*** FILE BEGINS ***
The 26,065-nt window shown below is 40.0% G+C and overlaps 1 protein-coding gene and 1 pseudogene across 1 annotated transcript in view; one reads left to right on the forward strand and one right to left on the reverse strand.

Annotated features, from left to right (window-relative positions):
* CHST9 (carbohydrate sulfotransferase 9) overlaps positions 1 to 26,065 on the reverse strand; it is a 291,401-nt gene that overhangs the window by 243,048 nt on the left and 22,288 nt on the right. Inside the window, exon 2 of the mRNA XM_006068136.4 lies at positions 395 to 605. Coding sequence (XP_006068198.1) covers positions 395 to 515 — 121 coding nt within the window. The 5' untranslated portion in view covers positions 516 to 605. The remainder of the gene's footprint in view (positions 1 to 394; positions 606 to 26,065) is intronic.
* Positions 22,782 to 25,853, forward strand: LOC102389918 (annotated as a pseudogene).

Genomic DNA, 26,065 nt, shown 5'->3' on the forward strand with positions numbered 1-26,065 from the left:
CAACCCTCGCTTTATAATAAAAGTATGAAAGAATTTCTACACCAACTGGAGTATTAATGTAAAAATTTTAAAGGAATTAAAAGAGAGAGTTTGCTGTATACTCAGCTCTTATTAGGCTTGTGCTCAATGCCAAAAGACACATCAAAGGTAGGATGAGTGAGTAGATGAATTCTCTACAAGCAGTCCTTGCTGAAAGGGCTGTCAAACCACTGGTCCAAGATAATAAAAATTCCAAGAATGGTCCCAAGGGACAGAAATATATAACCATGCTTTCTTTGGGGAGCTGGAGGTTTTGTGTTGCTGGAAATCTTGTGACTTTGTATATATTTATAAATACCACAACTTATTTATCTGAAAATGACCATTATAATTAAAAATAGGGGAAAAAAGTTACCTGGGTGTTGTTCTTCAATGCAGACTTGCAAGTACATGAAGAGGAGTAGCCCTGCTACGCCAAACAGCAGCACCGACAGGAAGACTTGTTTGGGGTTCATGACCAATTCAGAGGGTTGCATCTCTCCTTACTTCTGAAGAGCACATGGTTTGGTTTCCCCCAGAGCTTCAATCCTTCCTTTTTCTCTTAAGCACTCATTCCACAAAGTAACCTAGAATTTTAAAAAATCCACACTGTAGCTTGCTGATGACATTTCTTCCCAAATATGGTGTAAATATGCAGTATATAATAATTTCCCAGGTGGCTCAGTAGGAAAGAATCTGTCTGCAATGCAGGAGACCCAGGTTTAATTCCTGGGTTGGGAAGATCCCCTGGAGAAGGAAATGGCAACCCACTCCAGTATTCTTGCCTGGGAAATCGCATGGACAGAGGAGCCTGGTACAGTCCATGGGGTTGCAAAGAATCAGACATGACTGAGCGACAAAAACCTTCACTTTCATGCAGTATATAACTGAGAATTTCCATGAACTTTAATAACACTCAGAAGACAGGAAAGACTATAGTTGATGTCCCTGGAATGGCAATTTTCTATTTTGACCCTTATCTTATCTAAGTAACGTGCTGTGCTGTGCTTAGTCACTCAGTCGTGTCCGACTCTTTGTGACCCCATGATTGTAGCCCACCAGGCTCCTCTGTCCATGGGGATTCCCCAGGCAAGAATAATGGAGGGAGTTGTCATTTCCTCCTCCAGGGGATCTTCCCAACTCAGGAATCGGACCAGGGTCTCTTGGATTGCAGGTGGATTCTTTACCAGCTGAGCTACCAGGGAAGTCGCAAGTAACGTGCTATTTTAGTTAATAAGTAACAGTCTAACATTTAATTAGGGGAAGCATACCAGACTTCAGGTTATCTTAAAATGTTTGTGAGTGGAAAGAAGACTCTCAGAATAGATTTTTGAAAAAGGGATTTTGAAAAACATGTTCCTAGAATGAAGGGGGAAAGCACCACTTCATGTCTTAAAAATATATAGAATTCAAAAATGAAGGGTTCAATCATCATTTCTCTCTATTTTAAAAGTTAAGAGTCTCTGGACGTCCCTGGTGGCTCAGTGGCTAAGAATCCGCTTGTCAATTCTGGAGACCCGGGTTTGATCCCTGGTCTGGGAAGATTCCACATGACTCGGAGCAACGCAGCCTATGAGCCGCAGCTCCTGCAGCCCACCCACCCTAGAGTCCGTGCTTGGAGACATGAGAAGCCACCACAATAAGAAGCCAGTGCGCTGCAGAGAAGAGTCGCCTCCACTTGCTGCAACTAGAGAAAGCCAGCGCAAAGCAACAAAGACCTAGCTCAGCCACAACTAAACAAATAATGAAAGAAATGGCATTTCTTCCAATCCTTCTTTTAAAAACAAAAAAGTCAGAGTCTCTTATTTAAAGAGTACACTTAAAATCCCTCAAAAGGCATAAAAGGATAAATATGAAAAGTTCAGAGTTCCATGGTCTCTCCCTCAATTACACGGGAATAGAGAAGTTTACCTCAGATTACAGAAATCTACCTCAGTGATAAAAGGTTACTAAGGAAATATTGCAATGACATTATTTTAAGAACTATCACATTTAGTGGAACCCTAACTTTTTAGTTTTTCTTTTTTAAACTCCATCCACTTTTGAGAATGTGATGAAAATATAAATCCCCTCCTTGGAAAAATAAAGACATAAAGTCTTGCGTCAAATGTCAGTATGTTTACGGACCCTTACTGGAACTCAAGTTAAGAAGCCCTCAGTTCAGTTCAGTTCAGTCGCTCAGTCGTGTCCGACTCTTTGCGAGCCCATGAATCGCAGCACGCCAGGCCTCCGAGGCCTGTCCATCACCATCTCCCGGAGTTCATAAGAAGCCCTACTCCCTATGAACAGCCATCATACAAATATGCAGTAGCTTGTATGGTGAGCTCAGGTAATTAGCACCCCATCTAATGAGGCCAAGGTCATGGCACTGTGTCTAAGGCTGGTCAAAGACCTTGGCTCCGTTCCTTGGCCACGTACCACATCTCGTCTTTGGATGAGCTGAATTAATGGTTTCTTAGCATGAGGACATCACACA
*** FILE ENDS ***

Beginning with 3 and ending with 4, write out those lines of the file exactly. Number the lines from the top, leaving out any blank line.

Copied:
* CHST9 (carbohydrate sulfotransferase 9) overlaps positions 1 to 26,065 on the reverse strand; it is a 291,401-nt gene that overhangs the window by 243,048 nt on the left and 22,288 nt on the right. Inside the window, exon 2 of the mRNA XM_006068136.4 lies at positions 395 to 605. Coding sequence (XP_006068198.1) covers positions 395 to 515 — 121 coding nt within the window. The 5' untranslated portion in view covers positions 516 to 605. The remainder of the gene's footprint in view (positions 1 to 394; positions 606 to 26,065) is intronic.
* Positions 22,782 to 25,853, forward strand: LOC102389918 (annotated as a pseudogene).